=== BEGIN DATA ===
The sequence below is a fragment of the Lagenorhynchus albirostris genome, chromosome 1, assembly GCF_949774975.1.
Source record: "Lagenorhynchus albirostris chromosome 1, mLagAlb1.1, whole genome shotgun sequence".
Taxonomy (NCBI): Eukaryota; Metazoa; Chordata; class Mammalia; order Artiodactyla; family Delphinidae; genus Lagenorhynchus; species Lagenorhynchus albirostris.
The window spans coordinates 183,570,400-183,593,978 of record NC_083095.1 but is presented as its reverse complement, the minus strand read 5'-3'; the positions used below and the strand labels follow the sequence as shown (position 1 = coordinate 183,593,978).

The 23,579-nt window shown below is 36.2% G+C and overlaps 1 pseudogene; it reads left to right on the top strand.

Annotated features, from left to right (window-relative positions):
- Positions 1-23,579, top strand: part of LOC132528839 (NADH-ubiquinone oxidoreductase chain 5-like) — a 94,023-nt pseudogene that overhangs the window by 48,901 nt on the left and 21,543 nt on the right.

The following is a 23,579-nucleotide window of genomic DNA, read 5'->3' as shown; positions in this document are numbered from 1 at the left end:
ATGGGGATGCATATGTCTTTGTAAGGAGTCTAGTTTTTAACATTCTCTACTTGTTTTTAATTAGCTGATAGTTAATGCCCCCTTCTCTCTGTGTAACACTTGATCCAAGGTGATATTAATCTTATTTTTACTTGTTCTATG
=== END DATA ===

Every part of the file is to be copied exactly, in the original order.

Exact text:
The sequence below is a fragment of the Lagenorhynchus albirostris genome, chromosome 1, assembly GCF_949774975.1.
Source record: "Lagenorhynchus albirostris chromosome 1, mLagAlb1.1, whole genome shotgun sequence".
Taxonomy (NCBI): Eukaryota; Metazoa; Chordata; class Mammalia; order Artiodactyla; family Delphinidae; genus Lagenorhynchus; species Lagenorhynchus albirostris.
The window spans coordinates 183,570,400-183,593,978 of record NC_083095.1 but is presented as its reverse complement, the minus strand read 5'-3'; the positions used below and the strand labels follow the sequence as shown (position 1 = coordinate 183,593,978).

The 23,579-nt window shown below is 36.2% G+C and overlaps 1 pseudogene; it reads left to right on the top strand.

Annotated features, from left to right (window-relative positions):
- Positions 1-23,579, top strand: part of LOC132528839 (NADH-ubiquinone oxidoreductase chain 5-like) — a 94,023-nt pseudogene that overhangs the window by 48,901 nt on the left and 21,543 nt on the right.

The following is a 23,579-nucleotide window of genomic DNA, read 5'->3' as shown; positions in this document are numbered from 1 at the left end:
ATGGGGATGCATATGTCTTTGTAAGGAGTCTAGTTTTTAACATTCTCTACTTGTTTTTAATTAGCTGATAGTTAATGCCCCCTTCTCTCTGTGTAACACTTGATCCAAGGTGATATTAATCTTATTTTTACTTGTTCTATG